Vaquitas are adorably tiny porpoises and there are only about 10 remaining

The vaquita ("little sea cow"), the world's smallest cetacean found only in Mexico's Gulf of California, has seen its numbers plummet from around 600 in the late 1990s to 10-13 vaquitas today. The porpoises, which measure between 4 to 5 feet as adults, frequently get entangled and drown in the gillnets used by poachers to illegally catch totoaba fish, whose swim bladders fetch high prices in China.

However, by analyzing the genomes of 20 vaquitas that lived between 1985 and 2017, an international research team found the remaining marine mammals may still have enough genetic diversity to recover, reports Upworthy.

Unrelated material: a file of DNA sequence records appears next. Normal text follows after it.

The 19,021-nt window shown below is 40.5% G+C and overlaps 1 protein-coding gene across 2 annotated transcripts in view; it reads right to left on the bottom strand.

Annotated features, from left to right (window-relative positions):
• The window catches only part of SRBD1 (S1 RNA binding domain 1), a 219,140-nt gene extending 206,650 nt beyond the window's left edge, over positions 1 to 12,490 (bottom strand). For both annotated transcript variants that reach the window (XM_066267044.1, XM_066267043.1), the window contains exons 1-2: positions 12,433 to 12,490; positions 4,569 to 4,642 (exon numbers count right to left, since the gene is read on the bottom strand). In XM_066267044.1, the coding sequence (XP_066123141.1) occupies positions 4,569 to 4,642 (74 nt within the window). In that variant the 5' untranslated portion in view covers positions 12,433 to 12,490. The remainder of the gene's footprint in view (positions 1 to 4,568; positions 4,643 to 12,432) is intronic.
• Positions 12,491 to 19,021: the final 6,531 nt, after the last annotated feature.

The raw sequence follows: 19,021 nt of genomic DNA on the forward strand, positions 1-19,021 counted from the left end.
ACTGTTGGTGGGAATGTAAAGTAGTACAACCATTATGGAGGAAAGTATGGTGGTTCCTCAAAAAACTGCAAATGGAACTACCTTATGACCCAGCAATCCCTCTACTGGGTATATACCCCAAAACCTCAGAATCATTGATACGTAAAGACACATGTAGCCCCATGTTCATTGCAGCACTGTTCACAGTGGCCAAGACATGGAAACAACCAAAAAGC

"Interestingly, we found the vaquita is not doomed by genetic factors, like harmful mutations, that tend to affect many other species whose gene pool has diminished to a similar point," said researcher Chris Kyriazis. This means they could potentially bounce back without major risks from inbreeding.

According to a 2023 article in Vital Signs, marine biologists reported seeing a vaquita calf swimming next to its mother in the Vaquita Marine Refuge. This suggests that the small remaining population is still reproducing.

The findings provide hope for saving this delightful creature. But for the vaquita to have any chance, experts say Mexico must finally crack down on totoaba poaching and gillnet use. "Outlawed fishing remains their biggest threat," Kyriazis said. Time is quickly running out. "Even if they kill all the vaquitas, we owe it to them to reveal the whole story, the truth," said Andrea Crosta of the wildlife trafficking watchdog group Earth League International, "and we want to bring those guilty to justice."